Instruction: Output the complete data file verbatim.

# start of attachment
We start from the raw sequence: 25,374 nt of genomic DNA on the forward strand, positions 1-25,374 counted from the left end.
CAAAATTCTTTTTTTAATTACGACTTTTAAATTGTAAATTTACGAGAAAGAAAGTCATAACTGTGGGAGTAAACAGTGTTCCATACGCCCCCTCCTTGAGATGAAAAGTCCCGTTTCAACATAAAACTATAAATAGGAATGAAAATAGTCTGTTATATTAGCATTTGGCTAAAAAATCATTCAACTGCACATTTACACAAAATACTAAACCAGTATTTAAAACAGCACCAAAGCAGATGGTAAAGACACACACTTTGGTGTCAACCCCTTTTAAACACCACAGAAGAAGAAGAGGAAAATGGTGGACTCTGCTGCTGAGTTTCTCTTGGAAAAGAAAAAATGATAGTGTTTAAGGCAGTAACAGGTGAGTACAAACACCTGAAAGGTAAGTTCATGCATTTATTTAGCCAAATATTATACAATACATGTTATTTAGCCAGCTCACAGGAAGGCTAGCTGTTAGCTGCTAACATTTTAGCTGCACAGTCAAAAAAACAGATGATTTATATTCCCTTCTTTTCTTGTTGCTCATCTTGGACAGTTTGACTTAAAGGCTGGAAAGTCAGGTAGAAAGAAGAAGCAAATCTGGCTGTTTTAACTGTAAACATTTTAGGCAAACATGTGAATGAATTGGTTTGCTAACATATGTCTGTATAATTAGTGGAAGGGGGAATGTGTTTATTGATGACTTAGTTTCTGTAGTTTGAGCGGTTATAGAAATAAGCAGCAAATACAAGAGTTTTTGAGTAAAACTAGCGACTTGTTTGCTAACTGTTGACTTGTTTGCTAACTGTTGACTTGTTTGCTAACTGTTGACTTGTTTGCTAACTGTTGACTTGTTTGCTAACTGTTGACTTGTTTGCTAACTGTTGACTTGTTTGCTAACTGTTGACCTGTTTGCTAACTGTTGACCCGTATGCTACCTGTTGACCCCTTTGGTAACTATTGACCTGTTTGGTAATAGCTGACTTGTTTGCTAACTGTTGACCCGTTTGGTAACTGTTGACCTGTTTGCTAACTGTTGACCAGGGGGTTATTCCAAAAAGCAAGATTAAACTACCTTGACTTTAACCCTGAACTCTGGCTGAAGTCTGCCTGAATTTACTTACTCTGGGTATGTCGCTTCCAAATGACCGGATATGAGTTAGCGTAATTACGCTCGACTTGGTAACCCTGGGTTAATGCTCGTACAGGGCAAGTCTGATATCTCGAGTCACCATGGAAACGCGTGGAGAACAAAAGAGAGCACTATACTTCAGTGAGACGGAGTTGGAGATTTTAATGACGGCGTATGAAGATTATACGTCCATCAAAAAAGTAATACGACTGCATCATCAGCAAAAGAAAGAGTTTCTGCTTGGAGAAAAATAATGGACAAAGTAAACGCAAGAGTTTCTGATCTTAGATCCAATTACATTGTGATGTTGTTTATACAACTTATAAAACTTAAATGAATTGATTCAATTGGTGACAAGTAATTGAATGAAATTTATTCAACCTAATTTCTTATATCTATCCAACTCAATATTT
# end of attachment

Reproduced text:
We start from the raw sequence: 25,374 nt of genomic DNA on the forward strand, positions 1-25,374 counted from the left end.
CAAAATTCTTTTTTTAATTACGACTTTTAAATTGTAAATTTACGAGAAAGAAAGTCATAACTGTGGGAGTAAACAGTGTTCCATACGCCCCCTCCTTGAGATGAAAAGTCCCGTTTCAACATAAAACTATAAATAGGAATGAAAATAGTCTGTTATATTAGCATTTGGCTAAAAAATCATTCAACTGCACATTTACACAAAATACTAAACCAGTATTTAAAACAGCACCAAAGCAGATGGTAAAGACACACACTTTGGTGTCAACCCCTTTTAAACACCACAGAAGAAGAAGAGGAAAATGGTGGACTCTGCTGCTGAGTTTCTCTTGGAAAAGAAAAAATGATAGTGTTTAAGGCAGTAACAGGTGAGTACAAACACCTGAAAGGTAAGTTCATGCATTTATTTAGCCAAATATTATACAATACATGTTATTTAGCCAGCTCACAGGAAGGCTAGCTGTTAGCTGCTAACATTTTAGCTGCACAGTCAAAAAAACAGATGATTTATATTCCCTTCTTTTCTTGTTGCTCATCTTGGACAGTTTGACTTAAAGGCTGGAAAGTCAGGTAGAAAGAAGAAGCAAATCTGGCTGTTTTAACTGTAAACATTTTAGGCAAACATGTGAATGAATTGGTTTGCTAACATATGTCTGTATAATTAGTGGAAGGGGGAATGTGTTTATTGATGACTTAGTTTCTGTAGTTTGAGCGGTTATAGAAATAAGCAGCAAATACAAGAGTTTTTGAGTAAAACTAGCGACTTGTTTGCTAACTGTTGACTTGTTTGCTAACTGTTGACTTGTTTGCTAACTGTTGACTTGTTTGCTAACTGTTGACTTGTTTGCTAACTGTTGACTTGTTTGCTAACTGTTGACTTGTTTGCTAACTGTTGACCTGTTTGCTAACTGTTGACCCGTATGCTACCTGTTGACCCCTTTGGTAACTATTGACCTGTTTGGTAATAGCTGACTTGTTTGCTAACTGTTGACCCGTTTGGTAACTGTTGACCTGTTTGCTAACTGTTGACCAGGGGGTTATTCCAAAAAGCAAGATTAAACTACCTTGACTTTAACCCTGAACTCTGGCTGAAGTCTGCCTGAATTTACTTACTCTGGGTATGTCGCTTCCAAATGACCGGATATGAGTTAGCGTAATTACGCTCGACTTGGTAACCCTGGGTTAATGCTCGTACAGGGCAAGTCTGATATCTCGAGTCACCATGGAAACGCGTGGAGAACAAAAGAGAGCACTATACTTCAGTGAGACGGAGTTGGAGATTTTAATGACGGCGTATGAAGATTATACGTCCATCAAAAAAGTAATACGACTGCATCATCAGCAAAAGAAAGAGTTTCTGCTTGGAGAAAAATAATGGACAAAGTAAACGCAAGAGTTTCTGATCTTAGATCCAATTACATTGTGATGTTGTTTATACAACTTATAAAACTTAAATGAATTGATTCAATTGGTGACAAGTAATTGAATGAAATTTATTCAACCTAATTTCTTATATCTATCCAACTCAATATTT